This justifies why antibiotic treatment without dental treatment failed to eliminate the causing bacteria which lead to treatment failure.
Sinusitis is a common etiology of dizziness, but sinusitis of odontogenic cause associated with dizziness had not been discussed in literature according to the knowledge of the authors, which is the main finding of this article.
This case report showed that there is a correlation between dental infection and sinusitis, which makes the sinus vulnerable for a major source of infection, especially with bad oral hygiene patient. Many patients with maxillary sinusitis were treated symptomatically without treating the underlying causes.
In this case, dizziness was recovered, after the sinusitis had improved, with no major intervention other than root canal therapy, which shows the importance of the proper diagnosis and management of the primary cause, rather than treating temporarily the signs of a complication.
The implication of this finding may be that patients that come with dizziness and the evidence of sinusitis, periapical lesions should be investigated. In this case, it was showed that an open source of contamination will lead to the failure of any pharmacological management of local sinusitis on the long run, which makes this finding an essential element in future history taking from patients with sinusitis-related dizziness.
One of the limitations of this study was that it did not take into consideration the types of bacteria that caused OS to find out which types of bacteria could help in the treatment and could also contribute to a better understanding of this medical interaction. The authors of this study recommend further research in this field, trying to investigate this medical complication with related bacteria or normal flora of oral cavity.
The finding in this case underlines the necessity of management of the infected maxillary teeth not just to preserve the tooth health but also to prevent further complication that sinusitis is only one example of them, with all its complication starting from with dizziness and ending up of tumor .
Failure to diagnose sinusitis of dental origin will lead to further complications including dizziness. Elimination of bacterial sources is essential for preventing recurrence of sinusitis and its chronicity. Referral of sinusitis patient to the dentist may augment treatment and accelerate healing in OS-related dizziness.
Recommendations of this study include the evaluation of any dizzy patient must include dental history and examination, to exclude any causes of dental origin.
Conflicts of Interest
The authors declare that there is no conflict of interests regarding the publication of this paper.
The authors wish to express their gratitude to Dr. Emad Qirresh at Al Quds University.
- A. Bisdorff, M. Von Brevern, T. Lempert, and D. E. Newman-Toker, “Classification of vestibular symptoms: towards an international classification of vestibular disorders,” Journal of Vestibular Research, vol. 19, no. 1-2, pp. 1–13, 2009.
- P. D. Sloane, J. Dallara, C. Roach, K. E. Bailey, M. Mitchell, and R. McNutt, “Management of dizziness in primary care,” The Journal of the American Board of Family Practice, vol. 7, no. 1, pp. 1–8, 1994.
- I. Brook, “Sinusitis of odontogenic origin,” Otolaryngology-Head and Neck Surgery, vol. 135, no. 3, pp. 349–355, 2006.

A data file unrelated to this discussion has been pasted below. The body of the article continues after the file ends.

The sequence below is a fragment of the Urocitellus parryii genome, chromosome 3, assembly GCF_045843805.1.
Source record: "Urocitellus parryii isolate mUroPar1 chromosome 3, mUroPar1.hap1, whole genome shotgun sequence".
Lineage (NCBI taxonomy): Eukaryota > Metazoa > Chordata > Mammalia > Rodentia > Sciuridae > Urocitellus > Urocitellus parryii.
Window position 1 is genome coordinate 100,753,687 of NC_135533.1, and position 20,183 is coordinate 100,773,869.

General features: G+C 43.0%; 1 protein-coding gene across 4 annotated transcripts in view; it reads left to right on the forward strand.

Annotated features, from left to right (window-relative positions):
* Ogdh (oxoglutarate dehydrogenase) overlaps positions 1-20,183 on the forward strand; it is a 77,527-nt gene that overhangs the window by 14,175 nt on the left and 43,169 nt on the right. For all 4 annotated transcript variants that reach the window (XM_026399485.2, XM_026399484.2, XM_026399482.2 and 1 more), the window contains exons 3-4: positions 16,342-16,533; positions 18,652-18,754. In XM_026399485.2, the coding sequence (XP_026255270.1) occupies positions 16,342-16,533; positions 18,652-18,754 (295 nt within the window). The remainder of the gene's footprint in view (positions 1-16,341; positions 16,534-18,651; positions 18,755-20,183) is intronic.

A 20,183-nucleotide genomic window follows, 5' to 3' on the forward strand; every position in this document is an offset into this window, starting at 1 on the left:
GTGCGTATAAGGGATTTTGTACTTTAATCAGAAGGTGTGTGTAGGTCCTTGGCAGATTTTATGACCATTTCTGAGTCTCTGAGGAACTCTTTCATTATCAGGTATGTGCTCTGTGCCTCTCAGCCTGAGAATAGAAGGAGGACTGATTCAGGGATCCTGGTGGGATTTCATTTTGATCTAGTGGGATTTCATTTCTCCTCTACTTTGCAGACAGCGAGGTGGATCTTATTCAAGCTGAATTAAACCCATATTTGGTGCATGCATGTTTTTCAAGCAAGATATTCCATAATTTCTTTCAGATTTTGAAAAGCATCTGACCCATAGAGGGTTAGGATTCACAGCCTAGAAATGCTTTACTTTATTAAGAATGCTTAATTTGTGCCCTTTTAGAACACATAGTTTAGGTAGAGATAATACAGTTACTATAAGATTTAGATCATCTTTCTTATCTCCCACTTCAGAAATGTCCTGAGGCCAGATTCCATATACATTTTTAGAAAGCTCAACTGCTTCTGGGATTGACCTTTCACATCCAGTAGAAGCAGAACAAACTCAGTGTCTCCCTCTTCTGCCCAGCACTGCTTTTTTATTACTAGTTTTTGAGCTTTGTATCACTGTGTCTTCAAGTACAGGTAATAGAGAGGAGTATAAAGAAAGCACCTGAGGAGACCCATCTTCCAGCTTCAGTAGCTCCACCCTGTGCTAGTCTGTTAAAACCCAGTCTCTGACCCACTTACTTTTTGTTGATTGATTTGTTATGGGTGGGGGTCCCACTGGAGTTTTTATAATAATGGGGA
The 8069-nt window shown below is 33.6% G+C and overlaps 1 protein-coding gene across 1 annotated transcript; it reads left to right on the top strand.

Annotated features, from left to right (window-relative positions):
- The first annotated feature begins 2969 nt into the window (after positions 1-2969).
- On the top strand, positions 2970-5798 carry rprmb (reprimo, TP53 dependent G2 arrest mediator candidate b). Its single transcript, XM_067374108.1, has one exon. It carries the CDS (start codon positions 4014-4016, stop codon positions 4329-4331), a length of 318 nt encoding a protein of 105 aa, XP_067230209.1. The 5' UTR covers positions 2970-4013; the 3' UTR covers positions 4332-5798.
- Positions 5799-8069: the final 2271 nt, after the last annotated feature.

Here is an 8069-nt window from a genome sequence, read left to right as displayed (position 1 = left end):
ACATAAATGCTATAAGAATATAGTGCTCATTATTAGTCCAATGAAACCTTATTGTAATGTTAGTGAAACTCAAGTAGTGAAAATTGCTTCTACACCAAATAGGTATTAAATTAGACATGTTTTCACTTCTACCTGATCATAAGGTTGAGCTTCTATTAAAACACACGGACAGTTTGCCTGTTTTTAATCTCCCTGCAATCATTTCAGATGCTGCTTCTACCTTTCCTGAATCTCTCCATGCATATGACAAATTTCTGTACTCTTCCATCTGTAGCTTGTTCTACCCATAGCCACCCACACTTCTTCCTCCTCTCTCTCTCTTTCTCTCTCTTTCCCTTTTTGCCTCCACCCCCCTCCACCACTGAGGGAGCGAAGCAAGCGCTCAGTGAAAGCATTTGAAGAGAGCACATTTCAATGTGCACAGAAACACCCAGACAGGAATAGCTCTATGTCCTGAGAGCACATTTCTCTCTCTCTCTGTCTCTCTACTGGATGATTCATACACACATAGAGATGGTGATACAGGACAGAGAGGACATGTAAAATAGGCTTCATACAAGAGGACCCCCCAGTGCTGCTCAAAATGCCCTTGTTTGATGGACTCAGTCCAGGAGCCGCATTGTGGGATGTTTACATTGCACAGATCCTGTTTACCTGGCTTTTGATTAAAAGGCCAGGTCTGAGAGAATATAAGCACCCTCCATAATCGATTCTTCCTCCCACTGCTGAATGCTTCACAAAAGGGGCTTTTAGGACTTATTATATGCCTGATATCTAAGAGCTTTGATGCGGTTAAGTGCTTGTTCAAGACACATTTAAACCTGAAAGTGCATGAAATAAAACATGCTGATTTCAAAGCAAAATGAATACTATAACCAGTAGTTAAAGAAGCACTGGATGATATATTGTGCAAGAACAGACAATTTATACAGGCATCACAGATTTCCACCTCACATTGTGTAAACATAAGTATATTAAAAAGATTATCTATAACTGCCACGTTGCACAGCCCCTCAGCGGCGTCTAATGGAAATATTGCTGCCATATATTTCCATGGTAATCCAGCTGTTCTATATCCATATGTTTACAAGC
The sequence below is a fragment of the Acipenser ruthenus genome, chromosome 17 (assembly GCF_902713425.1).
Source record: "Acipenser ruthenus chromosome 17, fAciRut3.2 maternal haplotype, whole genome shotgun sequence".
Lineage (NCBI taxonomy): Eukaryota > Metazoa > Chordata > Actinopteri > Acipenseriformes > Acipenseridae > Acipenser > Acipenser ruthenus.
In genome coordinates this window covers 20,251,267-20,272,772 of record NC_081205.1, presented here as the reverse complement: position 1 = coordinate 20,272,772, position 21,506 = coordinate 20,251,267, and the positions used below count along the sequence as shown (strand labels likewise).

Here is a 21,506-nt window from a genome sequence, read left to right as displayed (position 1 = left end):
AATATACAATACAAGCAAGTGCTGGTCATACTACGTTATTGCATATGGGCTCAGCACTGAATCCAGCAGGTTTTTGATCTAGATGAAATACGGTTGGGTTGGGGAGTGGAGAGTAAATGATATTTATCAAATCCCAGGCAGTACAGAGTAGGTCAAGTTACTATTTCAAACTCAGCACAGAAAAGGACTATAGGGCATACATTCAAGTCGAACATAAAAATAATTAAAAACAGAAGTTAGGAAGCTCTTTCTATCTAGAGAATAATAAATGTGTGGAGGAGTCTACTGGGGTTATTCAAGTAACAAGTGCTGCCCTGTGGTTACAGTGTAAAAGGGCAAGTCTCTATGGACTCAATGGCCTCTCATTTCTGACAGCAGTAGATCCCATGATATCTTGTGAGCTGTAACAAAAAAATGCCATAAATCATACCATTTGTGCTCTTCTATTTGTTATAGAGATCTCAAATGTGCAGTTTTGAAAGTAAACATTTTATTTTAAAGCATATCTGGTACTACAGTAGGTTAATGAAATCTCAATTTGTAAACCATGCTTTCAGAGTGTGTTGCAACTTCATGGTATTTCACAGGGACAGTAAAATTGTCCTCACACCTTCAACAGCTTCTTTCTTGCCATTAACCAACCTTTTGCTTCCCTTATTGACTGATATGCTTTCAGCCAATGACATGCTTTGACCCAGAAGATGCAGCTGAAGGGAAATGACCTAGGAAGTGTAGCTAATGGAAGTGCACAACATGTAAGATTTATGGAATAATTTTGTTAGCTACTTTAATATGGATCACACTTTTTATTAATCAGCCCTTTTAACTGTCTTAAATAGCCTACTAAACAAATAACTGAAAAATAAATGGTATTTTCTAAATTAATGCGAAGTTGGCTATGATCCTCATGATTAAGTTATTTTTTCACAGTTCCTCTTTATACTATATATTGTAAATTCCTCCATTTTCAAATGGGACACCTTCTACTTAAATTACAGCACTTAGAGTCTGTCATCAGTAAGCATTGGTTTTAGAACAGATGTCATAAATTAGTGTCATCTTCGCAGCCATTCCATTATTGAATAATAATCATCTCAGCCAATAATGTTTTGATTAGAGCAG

- D. C. Amanda Armington, D. C. Lorraine Ginter, D. C. Shawn Hatch et al., Sinus Pain and Rhinosinusitis, University of Western States, 2017.
- K. C. Lee and S. J. Lee, “Clinical features and treatments of odontogenic sinusitis,” Yonsei medical journal, vol. 51, no. 6, pp. 932–937, 2010.
- R. Haghgoo and F. Moradi, “Evaluation of antimicrobial efficacy of nanosilver solution, sodium hypochlorite and normal saline in root canal irrigation of primary teeth,” Contemporary clinical dentistry, vol. 9, no. 6, pp. 227–232, 2018.
- T. A. F. de Melo, G. S. L. Gründling, F. Montagner et al., “LPS levels in root canals after the use of ozone gas and high frequency electrical pulses,” Brazilian oral research, vol. 30, no. 1, 2016.
- G. B. Shuping, D. Ørstavik, A. Sigurdsson, and M. Trope, “Reduction of intracanal bacteria using nickel-titanium rotary instrumentation and various medications,” Journal of endodontics, vol. 26, no. 12, pp. 751–755, 2000.
- A. Molander, D. Caplan, G. Bergenholtz, and C. Reit, “Improved quality of root fillings provided by general dental practitioners educated in nickel–titanium rotary instrumentation,” International endodontic journal, vol. 40, no. 4, pp. 254–260, 2007.
- J. M. Prades, J. M. Dumollard, F. Calloc'h, N. Merzougui, C. Veyret, and C. Martin, “Descriptive anatomy of the human auditory tube,” Surgical and Radiologic Anatomy, vol. 20, no. 5, pp. 335–340, 1998.
- A. G. M. Schilder, M. F. Bhutta, C. C. Butler et al., “Eustachian tube dysfunction: consensus statement on definition, types, clinical presentation and diagnosis,” Clinical Otolaryngology, vol. 40, no. 5, pp. 407–411, 2015.
- K. G. Legert, M. Zimmerman, and P. Stierna, “Sinusitis of odontogenic origin: pathophysiological implications of early treatment,” Acta oto-laryngologica, vol. 124, no. 6, pp. 655–663, 2004.
- I. Brook, “Microbiology of acute and chronic maxillary sinusitis associated with an odontogenic origin,” The Laryngoscope, vol. 115, no. 5, pp. 823–825, 2005.
- I. Brook, “Microbiology of acute sinusitis of odontogenic origin presenting with periorbital cellulitis in children,” Annals of Otology, Rhinology & Laryngology, vol. 116, no. 5, pp. 386–388, 2007.
- M. A. Kiresur, A. Ananthaneni, V. S. Guduru, and R. S. Devi, “Keratocystic odontogenic tumor involving the maxillary sinus: a rare entity,” Clinical Cancer Investigation Journal, vol. 5, no. 1, p. 92, 2016.
Copyright © 2019 Ibrahem Amro et al. This is an open access article distributed under the Creative Commons Attribution License, which permits unrestricted use, distribution, and reproduction in any medium, provided the original work is properly cited.